As war raged in Europe in 1940, Kenneth was among the leading advocates lobbying the federal government for the development of defense industries in the Midwest. Kenneth and P&M’s engineering department developed a proposal to demonstrate how a system of integrated manufacturing plants in Kansas, Missouri, Arkansas, and Oklahoma could utilize the area’s natural resources to produce military explosives. The proposal is outlined in this volume.

This “black book” has been referenced in several articles about Kenneth. KU’s Alumni Magazine (June 1960) described it as “an amazing diagram…that Kenneth Spencer planned in his careful, quiet way and went on to carry out in detail.”

 

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Kenneth Spencer and two unidentified military officers at Jayhawk Ordnance Works, undated [circa 1943-1946]

Photograph, Kenneth Spencer and two unidentified military officers at Jayhawk Ordnance Works, undated [circa 1943-1946]

In July 1941, the War Department commissioned P&M to design, construct, and operate Jayhawk Ordnance Works in southeastern Kansas to produce synthetic ammonia and other munitions chemicals. Ground was broken on the plant in December 1941, and operations began 13 months later. Kenneth served as the president of the facility, which was operated by Military Chemical Works, Inc., a new wholly-owned subsidiary of P&M. Under his leadership, the plant received the prestigious Army-Navy “E” Award for "Excellence in Production" of military equipment.

Charles Spencer supported his son’s efforts to develop Jayhawk Ordnance Works. William Allen White wrote that Charles had “a sense of the tremendous possibilities for the chemical end of coal.” Moreover, as P&M’s president, Charles pledged the company’s assets as a performance bond on the project.

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Kenneth Spencer showing an unidentified man a model of a Spencer Chemical Company plant, undated [circa 1950-1959]

Photograph, Kenneth Spencer showing an unidentified man a model of a Spencer Chemical Company plant, undated [circa 1950-1959]

Despite the gravity of world war in 1940, Kenneth developed a plan in his “black book” with an eye toward the peacetime economy. He argued that factories producing military explosives during the war could be converted to civilian, commercial enterprises manufacturing chemical products like fertilizer and plastics.

Kenneth implemented this idea with Jayhawk Ordnance Works. He purchased the plant from the government, renamed it Spencer Chemical Company, and separated it from P&M. Kenneth served as the company’s president until 1959, when he became its chairman of the board and chief executive officer.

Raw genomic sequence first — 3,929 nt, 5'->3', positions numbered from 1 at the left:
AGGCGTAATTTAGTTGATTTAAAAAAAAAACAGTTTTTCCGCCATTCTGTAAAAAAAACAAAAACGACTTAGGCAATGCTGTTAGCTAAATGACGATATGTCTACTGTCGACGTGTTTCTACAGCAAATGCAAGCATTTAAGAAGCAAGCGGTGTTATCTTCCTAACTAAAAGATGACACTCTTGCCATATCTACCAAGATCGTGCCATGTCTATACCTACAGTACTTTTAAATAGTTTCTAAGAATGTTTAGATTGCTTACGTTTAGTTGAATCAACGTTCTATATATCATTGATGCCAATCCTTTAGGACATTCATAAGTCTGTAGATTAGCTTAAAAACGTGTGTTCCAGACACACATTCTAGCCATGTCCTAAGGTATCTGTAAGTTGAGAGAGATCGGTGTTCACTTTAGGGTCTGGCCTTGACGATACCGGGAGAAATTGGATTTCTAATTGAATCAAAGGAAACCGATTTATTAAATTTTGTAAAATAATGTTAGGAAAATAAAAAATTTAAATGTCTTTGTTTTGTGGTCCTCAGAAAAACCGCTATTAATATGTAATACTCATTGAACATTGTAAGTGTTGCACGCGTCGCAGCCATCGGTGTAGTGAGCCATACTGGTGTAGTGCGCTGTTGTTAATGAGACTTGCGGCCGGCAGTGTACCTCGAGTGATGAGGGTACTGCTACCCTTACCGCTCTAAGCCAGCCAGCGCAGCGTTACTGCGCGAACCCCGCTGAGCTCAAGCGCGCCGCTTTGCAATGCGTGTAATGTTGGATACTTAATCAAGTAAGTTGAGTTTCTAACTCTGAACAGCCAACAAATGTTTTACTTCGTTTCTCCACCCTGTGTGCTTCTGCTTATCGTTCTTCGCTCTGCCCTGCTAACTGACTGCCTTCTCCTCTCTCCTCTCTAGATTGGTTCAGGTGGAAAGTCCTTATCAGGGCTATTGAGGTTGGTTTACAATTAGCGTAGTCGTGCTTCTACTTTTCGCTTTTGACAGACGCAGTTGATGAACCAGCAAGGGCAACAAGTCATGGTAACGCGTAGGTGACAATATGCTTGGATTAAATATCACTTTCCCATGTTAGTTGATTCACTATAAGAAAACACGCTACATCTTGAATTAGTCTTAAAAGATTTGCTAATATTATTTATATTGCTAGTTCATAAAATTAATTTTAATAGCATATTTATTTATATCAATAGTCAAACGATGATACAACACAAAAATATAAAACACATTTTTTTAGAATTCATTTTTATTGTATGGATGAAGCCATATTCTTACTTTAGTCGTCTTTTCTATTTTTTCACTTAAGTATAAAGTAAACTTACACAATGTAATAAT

In 1960, Spencer Chemical acquired P&M as a wholly-owned subsidiary, making it a Fortune 500 company. Three years later, Gulf Oil acquired Spencer Chemical, joining other petroleum corporations in entering the burgeoning fertilizer industry. Under the $120 million agreement, Gulf purchased more than three million outstanding shares of the company’s stock – including 400,000 shares owned by Helen Spencer and Kenneth’s estate – for $41 a share.

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Appointment book belonging to Kenneth Spencer, 1941

Appointment book belonging to Kenneth Spencer, 1941

Kenneth once told a Kansas City Times reporter that “some men like to play poker and some like to play golf. I like to make things work.” Kenneth’s focus and drive are reflected in his appointment books.

Throughout much of his career, Kenneth frequently traveled across the country for business and professional meetings. He and Helen moved from Pittsburg to Kansas City in 1940, compelled by his weekly drives between their home and the Kansas City airport. While Kenneth negotiated the contract for Jayhawk Ordnance Works in the early 1940s, his most regular destination was Washingon, D.C. He averaged more than 25,000 miles of annual air travel from 1942 through 1945.

Kenneth’s demanding schedule came at a cost. In 1946, a doctor applauded his “excellent general health.” But, if Kenneth “wanted to feel as well at 65 or 75 as I do at 45…he strongly recommends that I place myself on a 5 ½ day work week.” Kenneth implemented this change, but by the 1950s he had returned to a six- or seven-day workweek. Allegedly, another doctor once told Helen that her health might benefit from divorcing Kenneth, thereby escaping his challenging schedule.